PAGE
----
Russia moves to ban exports of personal data

The Russian Parliament has just passed new rules requiring personal data of Russians to be stored in Russia.  This could mean that the big US IT vendors and other businesses that service Russian consumers will have to invest in local IT storage.

This is similar to the issue that businesses have had with some European countries in the wake of the Snowden revelations and the criticism of the US Safe Harbor by the European Parliament.  Anastasia Amosova of Dentons St Petersburg office said that “the law was passed today in the second and third readings and will come into force in September 2016”.

The current Russian Data Protection Act has been force since 2006 and currently allows the export of personal data from Russia with, in general, the consent of the relevant individuals.  Such consents must generally be in writing where the data is exported to “unsafe” jurisdictions.  This would include the US and other countries which are have not signed up to the Convention for the Protection of Individuals with regard to Automatic Processing of Personal Data 1981 (the original basis of European data protection law) or are not on Roskomnadzor’s list of “safe countries”. Roskomnadzor is the Russian data privacy regulator.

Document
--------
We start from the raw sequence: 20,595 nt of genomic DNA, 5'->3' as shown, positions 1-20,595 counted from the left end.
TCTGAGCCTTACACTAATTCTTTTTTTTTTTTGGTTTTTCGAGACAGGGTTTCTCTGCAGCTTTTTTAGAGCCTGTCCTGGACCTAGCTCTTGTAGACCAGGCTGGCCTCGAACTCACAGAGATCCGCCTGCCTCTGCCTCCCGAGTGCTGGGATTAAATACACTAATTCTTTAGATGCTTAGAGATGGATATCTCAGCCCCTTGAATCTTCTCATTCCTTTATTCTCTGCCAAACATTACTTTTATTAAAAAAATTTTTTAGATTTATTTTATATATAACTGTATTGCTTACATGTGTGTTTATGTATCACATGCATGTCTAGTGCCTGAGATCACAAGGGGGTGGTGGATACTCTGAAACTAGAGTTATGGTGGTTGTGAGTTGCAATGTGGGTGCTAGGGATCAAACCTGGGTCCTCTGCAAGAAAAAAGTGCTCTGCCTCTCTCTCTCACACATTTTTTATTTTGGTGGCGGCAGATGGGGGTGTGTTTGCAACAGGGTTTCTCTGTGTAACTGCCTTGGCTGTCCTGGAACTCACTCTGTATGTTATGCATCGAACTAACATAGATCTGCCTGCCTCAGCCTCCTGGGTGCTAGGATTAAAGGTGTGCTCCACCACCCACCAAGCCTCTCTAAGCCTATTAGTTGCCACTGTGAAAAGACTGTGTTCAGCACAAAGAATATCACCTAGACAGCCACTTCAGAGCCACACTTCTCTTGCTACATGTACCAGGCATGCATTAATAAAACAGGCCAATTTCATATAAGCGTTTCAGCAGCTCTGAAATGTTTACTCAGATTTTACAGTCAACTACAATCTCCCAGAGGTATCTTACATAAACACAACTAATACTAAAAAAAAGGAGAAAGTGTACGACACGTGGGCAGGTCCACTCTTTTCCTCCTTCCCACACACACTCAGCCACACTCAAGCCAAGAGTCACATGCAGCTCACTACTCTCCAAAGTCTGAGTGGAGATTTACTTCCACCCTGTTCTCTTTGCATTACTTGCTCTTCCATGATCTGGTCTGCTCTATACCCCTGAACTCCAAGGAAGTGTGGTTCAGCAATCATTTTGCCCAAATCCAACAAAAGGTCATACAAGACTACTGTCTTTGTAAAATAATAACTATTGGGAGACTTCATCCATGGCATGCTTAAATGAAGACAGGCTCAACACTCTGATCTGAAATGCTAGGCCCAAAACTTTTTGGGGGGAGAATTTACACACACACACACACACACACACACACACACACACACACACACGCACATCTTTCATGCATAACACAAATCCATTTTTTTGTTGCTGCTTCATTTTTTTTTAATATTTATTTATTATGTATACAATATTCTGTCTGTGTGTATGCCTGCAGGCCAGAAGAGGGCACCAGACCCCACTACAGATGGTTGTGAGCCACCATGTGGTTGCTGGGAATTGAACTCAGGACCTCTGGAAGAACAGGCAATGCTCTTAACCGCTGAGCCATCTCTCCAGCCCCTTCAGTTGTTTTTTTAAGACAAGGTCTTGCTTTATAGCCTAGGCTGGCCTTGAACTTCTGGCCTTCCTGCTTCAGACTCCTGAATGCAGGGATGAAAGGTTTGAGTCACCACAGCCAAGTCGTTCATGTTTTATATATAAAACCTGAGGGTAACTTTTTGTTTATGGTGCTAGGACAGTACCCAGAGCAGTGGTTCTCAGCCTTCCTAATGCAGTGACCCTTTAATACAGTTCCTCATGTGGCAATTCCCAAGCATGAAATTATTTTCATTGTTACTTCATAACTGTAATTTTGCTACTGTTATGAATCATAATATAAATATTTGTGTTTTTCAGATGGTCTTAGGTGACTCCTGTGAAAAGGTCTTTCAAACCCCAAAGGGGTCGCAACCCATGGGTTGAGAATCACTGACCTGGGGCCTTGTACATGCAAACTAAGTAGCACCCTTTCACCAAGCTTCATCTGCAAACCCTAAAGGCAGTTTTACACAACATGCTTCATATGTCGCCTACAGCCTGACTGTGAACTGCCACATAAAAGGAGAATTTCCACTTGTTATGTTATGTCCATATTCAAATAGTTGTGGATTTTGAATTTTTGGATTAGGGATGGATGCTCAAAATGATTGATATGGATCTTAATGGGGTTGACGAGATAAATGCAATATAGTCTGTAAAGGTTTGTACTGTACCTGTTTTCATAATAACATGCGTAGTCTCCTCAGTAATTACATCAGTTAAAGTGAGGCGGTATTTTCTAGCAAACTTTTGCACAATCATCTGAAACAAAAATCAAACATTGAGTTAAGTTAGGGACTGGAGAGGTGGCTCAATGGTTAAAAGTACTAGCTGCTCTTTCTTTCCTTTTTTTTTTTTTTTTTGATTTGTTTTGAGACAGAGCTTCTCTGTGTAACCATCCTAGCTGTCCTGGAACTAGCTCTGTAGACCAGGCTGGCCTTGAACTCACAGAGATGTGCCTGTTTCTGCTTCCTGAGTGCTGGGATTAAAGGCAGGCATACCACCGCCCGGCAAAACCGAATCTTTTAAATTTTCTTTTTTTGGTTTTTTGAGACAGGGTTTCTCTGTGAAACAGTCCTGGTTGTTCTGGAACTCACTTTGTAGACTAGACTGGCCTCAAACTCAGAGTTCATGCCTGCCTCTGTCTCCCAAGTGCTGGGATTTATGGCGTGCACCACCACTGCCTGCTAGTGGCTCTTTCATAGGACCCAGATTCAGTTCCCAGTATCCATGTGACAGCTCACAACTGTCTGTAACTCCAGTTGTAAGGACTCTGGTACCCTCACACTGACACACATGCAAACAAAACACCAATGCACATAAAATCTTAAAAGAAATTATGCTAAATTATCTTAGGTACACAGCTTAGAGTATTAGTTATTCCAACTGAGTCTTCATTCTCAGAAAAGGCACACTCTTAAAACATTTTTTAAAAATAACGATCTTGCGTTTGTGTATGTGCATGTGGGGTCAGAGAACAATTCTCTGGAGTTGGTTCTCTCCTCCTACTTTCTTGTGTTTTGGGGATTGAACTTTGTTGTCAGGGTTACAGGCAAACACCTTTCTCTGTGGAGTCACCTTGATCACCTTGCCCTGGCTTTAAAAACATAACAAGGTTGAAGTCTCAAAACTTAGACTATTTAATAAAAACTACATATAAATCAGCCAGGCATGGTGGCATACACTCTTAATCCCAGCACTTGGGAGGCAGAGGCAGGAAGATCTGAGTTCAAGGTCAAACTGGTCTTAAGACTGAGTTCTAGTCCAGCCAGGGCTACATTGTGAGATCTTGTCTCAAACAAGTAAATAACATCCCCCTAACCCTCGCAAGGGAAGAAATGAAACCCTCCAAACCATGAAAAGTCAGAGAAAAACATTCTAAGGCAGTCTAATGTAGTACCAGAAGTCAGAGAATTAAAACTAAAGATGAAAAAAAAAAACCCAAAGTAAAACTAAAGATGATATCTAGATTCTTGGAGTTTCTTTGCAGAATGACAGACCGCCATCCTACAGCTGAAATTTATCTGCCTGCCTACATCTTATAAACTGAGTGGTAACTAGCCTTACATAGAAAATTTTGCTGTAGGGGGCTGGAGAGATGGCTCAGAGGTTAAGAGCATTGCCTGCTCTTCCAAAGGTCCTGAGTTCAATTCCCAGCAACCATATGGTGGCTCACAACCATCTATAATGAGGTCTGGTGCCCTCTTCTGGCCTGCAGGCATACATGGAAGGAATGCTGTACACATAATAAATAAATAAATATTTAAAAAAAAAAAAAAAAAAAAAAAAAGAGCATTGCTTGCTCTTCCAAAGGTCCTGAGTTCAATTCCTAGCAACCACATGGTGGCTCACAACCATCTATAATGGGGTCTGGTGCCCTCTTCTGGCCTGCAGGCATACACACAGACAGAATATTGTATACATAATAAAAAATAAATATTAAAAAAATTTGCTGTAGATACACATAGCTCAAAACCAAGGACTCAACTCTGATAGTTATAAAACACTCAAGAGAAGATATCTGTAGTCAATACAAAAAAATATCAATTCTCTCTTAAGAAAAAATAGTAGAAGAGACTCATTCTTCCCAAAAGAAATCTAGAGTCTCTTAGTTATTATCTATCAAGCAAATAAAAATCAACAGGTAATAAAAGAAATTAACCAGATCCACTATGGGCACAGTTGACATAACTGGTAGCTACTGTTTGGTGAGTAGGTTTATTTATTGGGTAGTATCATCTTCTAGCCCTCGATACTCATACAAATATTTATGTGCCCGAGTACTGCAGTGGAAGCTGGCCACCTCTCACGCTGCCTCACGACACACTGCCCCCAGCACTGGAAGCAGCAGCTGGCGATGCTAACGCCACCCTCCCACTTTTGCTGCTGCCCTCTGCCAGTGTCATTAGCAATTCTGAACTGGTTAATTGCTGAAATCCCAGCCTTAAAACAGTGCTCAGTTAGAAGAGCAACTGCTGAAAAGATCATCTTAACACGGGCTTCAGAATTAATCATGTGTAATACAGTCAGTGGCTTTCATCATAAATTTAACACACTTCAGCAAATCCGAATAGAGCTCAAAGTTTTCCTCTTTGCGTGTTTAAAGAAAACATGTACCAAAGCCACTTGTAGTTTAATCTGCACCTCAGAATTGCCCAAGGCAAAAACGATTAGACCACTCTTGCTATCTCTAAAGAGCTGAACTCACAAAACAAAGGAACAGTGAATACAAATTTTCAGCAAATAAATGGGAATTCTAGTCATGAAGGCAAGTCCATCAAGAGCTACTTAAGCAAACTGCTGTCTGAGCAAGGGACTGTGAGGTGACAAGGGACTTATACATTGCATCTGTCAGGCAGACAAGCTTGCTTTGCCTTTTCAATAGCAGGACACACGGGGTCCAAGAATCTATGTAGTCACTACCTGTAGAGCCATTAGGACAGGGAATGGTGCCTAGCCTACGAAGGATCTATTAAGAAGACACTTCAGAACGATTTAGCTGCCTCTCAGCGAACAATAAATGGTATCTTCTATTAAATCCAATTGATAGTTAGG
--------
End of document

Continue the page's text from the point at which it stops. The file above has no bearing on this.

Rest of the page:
What does this mean?

This could have a huge impact on the numerous global businesses that have invested in and operate in Russia and is in striking contrast to the needs of the global digital economy and the assumed “norm” that personal data should be allowed to flow freely across international frontiers provided it is adequately protected by the recipient.

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Nick Graham

About Nick Graham

Nick Graham is the Global Co-Chair of Dentons' Privacy and Cybersecurity Group. He specialises in data privacy, cybersecurity, information governance. Nick advises across all sectors including retail, telecoms, energy, manufacturing, banking, insurance, transport, technology and digital media.

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